The Real Deal New York

Why a luxury developer is now building affordable prefab homes by famous designers

Robbie Antonio's company has commissioned designs from acclaimed architects such as Jean Nouvel, Kengo Kuma and even the late Zaha Hadid
By Erin Hudson | October 20, 2018 04:00PM

Developer Robbie Antonio, 41, is forging a new path for prefabricated construction with his three-year-old startup, Revolution Precrafted.

During a visit to New York last month, Antonio sat down with The Real Deal to talk about his company, which is the first based in the Philippines to reach unicorn status within two years.

Antonio founded the company in December 2015 and a Series B funding round in 2017 valued the company at over $1 billion.

Though Antonio is part of an increasingly crowded space of prefabricated builders, his venture stands apart because he commissioners celebrated architects–like Jean Nouvel, Kengo Kuma and the late Zaha Hadid to name a few–to design his prefabricated structures. One of his recent commissions was created by New York-based design studio Stærk&Christensen, which is jointly run by former supermodel Helena Christensen and designer Camilla Stærk.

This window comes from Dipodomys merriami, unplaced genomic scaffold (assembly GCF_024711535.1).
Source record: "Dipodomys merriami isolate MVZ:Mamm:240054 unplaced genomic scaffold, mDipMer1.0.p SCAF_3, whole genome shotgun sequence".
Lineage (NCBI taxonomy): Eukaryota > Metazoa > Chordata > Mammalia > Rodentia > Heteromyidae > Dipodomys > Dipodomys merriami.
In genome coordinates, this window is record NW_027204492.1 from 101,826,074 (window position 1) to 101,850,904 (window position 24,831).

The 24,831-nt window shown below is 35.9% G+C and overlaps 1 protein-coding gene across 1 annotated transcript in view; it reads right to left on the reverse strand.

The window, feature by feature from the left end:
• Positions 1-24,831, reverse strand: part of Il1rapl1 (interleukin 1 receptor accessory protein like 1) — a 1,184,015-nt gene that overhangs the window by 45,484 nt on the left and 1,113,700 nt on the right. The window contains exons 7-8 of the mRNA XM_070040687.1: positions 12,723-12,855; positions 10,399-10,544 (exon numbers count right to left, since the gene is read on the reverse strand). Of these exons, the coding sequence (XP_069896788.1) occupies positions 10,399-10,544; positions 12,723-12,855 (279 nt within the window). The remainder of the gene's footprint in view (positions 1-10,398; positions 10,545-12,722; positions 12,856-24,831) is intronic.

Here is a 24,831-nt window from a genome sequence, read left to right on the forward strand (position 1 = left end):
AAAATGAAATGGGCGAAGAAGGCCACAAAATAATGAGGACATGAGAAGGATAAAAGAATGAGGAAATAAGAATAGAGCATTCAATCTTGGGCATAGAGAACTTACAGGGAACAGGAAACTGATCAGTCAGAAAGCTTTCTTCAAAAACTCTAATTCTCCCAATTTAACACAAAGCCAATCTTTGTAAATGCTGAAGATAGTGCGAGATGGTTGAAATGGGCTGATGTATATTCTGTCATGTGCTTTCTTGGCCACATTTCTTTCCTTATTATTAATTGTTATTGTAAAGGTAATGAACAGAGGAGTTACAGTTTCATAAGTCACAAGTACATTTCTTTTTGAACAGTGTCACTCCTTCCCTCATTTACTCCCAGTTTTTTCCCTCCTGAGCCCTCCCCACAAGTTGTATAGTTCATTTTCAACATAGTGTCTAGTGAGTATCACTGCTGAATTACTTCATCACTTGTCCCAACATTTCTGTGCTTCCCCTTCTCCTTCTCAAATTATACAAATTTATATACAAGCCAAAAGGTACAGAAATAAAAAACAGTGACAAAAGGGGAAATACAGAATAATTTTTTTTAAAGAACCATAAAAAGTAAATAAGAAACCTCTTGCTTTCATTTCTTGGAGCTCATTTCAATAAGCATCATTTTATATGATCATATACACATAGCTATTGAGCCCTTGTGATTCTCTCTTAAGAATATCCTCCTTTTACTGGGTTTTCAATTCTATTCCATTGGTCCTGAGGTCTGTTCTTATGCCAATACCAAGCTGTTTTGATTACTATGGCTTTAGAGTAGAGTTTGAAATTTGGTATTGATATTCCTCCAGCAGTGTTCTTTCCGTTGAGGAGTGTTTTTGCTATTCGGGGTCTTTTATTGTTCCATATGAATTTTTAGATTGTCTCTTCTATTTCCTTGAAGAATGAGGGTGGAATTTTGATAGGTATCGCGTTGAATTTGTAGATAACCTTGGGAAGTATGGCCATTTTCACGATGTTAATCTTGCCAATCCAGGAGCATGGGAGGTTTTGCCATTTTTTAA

Before Revolution Precrafted, Antonio was known as a luxury developer, working for his father’s company, Century Properties, on branded projects such as Trump Tower Manila, as well as towers for Armani, Missoni and Versace.

Antonio is also famous for building a roughly $15 million home, which he named “Stealth.” The house was designed by Rem Koolhaas–the architect’s first residential project in more than a decade–and featured a gallery of self-portraits Antonio commissioned from artists including David Salle and Takashi Murakami.

When asked about his personal home, Antonio ended his interview with TRD and attempted to have footage from the camera seized before later agreeing to answer the question on the record: “One of the impetuses for me creating Revolution was because everyone wanted to see my house [Stealth],” he said. “I am giving the opportunity unlike anyone, or any business, to buy a Pritzker Prize-designed house for over $100,000–a fraction of what I did spend, so I think I’m actually doing something good here.”

The annually-awarded Pritzker Prize is widely considered the most acclaimed award in the profession of architecture.

Today, Antonio continues his role as managing director for Century, the family business, alongside running his startup. Check out the video above for part of his interview.